In 1987, our family moved to California to take up the pastorate of a church in the Long Beach area. The day we flew into town, my secretary picked us up at the airport to take us to our house. As we pulled into traffic, the very first thing I saw was a bumper sticker that read: “Welcome To California . . . Now Go Home!” It was not exactly a warm and cheery welcome to sunny southern California!
As an umpire stood behind the plate at a girls’ softball game, he heard a player’s mother start chanting: “We want a new ump! We want a new ump!” Soon, other parents took up the chant. The ump smiled, then turned toward the crowd and yelled, “I want new parents! I want new parents!” The heckling died away.
In his book A Crack in the Edge of the World, Simon Winchester writes of the small earthquake-prone town of Parkfield, California. Seeking to attract tourists, a hotel sign reads: “Sleep Here When It Happens.” A local restaurant menu features a large steak called “The Big One,” and desserts are called “Aftershocks.” But all humor aside, a real earthquake can be a terrifying experience. I know. I’ve lived through California earthquakes.
While a friend and I walked along the path of the former Berlin Wall, he told me, “This is one of those ‘never say never’ places in my life.” He explained that during the years when the Wall divided the city, he had made a dozen trips through Checkpoint Charlie to encourage members of the church living under continuing surveillance and opposition in East Germany. More than once, he had been detained, questioned, and harassed by the border guards.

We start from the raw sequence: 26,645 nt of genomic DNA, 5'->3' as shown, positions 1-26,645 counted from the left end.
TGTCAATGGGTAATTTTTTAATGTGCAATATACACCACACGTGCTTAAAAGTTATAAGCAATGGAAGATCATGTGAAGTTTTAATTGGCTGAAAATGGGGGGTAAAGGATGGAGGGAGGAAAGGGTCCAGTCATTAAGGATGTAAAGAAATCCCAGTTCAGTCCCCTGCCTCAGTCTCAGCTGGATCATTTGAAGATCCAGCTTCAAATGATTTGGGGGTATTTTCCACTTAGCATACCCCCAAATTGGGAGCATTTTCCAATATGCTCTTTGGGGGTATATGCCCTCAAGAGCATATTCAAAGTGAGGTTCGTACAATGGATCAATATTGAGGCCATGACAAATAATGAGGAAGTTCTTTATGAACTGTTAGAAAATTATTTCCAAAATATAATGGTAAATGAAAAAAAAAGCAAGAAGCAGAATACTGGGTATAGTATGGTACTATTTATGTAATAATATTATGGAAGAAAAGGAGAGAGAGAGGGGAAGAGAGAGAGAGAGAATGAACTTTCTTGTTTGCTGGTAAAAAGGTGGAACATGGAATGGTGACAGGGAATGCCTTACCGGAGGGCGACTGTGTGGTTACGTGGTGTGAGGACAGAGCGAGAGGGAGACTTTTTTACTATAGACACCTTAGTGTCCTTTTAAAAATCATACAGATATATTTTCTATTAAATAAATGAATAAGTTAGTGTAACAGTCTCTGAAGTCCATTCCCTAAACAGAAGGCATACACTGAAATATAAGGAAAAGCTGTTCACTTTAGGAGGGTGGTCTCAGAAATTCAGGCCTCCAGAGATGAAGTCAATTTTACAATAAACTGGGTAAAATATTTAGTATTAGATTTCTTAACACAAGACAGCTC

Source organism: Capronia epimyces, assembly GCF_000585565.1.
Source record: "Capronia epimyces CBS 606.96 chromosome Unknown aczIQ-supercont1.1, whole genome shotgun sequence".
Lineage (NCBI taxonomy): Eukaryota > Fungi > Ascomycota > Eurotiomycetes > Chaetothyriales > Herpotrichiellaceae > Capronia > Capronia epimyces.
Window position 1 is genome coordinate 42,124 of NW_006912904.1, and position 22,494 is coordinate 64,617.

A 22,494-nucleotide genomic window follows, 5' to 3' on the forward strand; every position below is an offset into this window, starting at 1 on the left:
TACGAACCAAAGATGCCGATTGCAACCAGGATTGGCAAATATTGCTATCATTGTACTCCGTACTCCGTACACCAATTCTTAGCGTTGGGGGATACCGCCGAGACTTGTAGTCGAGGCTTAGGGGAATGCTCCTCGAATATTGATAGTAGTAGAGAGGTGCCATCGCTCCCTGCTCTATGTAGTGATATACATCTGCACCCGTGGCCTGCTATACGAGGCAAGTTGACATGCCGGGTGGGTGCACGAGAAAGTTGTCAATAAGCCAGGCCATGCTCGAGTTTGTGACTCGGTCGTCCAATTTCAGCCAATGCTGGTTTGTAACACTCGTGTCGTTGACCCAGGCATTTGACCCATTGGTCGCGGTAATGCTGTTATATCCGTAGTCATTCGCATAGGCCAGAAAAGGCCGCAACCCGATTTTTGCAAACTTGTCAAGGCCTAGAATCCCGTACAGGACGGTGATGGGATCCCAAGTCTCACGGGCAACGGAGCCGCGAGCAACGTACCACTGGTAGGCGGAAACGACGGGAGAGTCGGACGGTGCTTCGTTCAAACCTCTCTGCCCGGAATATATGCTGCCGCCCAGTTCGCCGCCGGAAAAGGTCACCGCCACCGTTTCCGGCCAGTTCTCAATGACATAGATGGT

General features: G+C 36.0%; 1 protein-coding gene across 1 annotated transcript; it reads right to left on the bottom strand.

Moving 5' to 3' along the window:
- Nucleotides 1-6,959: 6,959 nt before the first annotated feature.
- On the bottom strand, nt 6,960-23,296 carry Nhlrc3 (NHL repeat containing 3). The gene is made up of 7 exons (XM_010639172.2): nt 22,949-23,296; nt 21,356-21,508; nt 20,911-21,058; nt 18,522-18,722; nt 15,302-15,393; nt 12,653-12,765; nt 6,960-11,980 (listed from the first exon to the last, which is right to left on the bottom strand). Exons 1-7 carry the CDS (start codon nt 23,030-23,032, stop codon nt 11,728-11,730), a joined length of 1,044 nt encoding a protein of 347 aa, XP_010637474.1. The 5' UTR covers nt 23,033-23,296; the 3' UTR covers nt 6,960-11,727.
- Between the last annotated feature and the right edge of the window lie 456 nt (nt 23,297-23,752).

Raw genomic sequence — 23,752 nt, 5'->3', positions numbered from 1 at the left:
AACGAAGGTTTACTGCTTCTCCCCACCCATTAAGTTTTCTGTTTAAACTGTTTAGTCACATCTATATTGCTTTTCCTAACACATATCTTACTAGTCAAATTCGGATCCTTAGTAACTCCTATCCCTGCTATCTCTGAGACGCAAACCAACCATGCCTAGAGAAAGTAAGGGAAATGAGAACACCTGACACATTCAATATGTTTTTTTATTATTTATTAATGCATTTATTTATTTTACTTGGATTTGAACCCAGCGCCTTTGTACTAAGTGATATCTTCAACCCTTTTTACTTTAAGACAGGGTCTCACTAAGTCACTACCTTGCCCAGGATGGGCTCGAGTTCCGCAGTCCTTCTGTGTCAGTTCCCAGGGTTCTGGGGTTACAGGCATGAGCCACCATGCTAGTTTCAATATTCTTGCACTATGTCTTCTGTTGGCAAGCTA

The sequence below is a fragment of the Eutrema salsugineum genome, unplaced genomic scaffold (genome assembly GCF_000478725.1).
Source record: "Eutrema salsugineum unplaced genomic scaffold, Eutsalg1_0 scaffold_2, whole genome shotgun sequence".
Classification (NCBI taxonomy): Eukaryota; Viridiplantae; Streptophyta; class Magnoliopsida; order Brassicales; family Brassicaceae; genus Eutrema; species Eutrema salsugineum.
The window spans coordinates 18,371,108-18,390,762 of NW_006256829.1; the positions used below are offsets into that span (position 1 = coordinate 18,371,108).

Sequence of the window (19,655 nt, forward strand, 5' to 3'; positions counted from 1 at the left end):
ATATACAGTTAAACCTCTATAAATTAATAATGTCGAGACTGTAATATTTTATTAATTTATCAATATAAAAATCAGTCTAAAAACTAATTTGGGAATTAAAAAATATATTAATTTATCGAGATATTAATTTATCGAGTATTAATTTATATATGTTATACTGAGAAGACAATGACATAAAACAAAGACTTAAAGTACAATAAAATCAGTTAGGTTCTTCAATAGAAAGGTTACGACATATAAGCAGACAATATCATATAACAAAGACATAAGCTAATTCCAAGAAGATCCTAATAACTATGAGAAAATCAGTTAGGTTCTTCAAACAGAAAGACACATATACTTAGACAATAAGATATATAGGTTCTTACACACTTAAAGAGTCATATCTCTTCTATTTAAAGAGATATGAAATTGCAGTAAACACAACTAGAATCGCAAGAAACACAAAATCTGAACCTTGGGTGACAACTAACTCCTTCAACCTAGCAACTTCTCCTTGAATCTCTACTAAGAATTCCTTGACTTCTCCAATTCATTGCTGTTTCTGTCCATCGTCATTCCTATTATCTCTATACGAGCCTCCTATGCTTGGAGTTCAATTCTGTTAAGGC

My Australian friend Graham wasn’t born blind. He was blinded by a freak accident at age 9. Yet he never felt sorry for himself. Wherever he went, he shared what Jesus Christ meant to him. His last trip was to Thailand as a practicing physiotherapist. Besides using his professional skills there, he wanted to share the gospel of Christ.
New York City. Easter Sunday, 7:30 a.m. I was the only customer at Jimmy’s Diner in East Harlem when a man entered and approached my table. He said, “Good morning, and God bless you,” left a gospel tract, and quickly walked out. I smiled, appreciating his witness and realizing that God has His people everywhere. That night I attended church with our daughter Debbie, joining an enthusiastic congregation of 300 people, most in their twenties and thirties. Their infectious love for Christ and others was a bright light in a city that is often considered spiritually dark.
The spotted owl has been disappearing in the US. Originally it was believed that old growth logging was its greatest threat. But research shows that one of the owl’s relatives may be the problem. For the past 15 years, the barred owl has been rapidly migrating westward. Barred owls, which used to live exclusively east of the Mississippi, compete for the same food as spotted owls but are more aggressive and adaptable.
Martie and I recently traveled to some major cities in several countries. We were struck with how lost our world is and grieved over the millions who have never heard the message of the saving grace of Jesus. The thought of reaching our world for Christ felt overwhelming.